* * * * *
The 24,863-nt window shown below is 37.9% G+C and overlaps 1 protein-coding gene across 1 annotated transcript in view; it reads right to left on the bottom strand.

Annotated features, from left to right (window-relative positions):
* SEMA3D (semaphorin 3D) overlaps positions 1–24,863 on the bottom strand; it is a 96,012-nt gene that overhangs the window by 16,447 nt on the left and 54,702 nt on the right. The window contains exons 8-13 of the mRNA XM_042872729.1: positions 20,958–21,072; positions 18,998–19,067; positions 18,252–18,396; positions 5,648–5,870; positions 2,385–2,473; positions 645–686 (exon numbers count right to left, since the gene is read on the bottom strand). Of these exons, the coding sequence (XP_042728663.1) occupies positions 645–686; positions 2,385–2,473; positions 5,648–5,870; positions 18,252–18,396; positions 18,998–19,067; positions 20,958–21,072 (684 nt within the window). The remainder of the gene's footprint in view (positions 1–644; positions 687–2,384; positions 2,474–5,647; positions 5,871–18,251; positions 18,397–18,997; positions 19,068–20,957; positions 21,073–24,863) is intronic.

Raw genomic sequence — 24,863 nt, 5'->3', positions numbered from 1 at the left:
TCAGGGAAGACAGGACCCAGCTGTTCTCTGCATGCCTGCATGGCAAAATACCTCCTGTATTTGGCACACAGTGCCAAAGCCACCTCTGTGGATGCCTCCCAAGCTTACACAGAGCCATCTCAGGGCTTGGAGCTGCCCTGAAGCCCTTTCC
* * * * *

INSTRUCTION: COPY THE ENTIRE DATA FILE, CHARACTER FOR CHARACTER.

The 24,863-nt window shown below is 37.9% G+C and overlaps 1 protein-coding gene across 1 annotated transcript in view; it reads right to left on the bottom strand.

Annotated features, from left to right (window-relative positions):
* SEMA3D (semaphorin 3D) overlaps positions 1–24,863 on the bottom strand; it is a 96,012-nt gene that overhangs the window by 16,447 nt on the left and 54,702 nt on the right. The window contains exons 8-13 of the mRNA XM_042872729.1: positions 20,958–21,072; positions 18,998–19,067; positions 18,252–18,396; positions 5,648–5,870; positions 2,385–2,473; positions 645–686 (exon numbers count right to left, since the gene is read on the bottom strand). Of these exons, the coding sequence (XP_042728663.1) occupies positions 645–686; positions 2,385–2,473; positions 5,648–5,870; positions 18,252–18,396; positions 18,998–19,067; positions 20,958–21,072 (684 nt within the window). The remainder of the gene's footprint in view (positions 1–644; positions 687–2,384; positions 2,474–5,647; positions 5,871–18,251; positions 18,397–18,997; positions 19,068–20,957; positions 21,073–24,863) is intronic.

Raw genomic sequence — 24,863 nt, 5'->3', positions numbered from 1 at the left:
TCAGGGAAGACAGGACCCAGCTGTTCTCTGCATGCCTGCATGGCAAAATACCTCCTGTATTTGGCACACAGTGCCAAAGCCACCTCTGTGGATGCCTCCCAAGCTTACACAGAGCCATCTCAGGGCTTGGAGCTGCCCTGAAGCCCTTTCC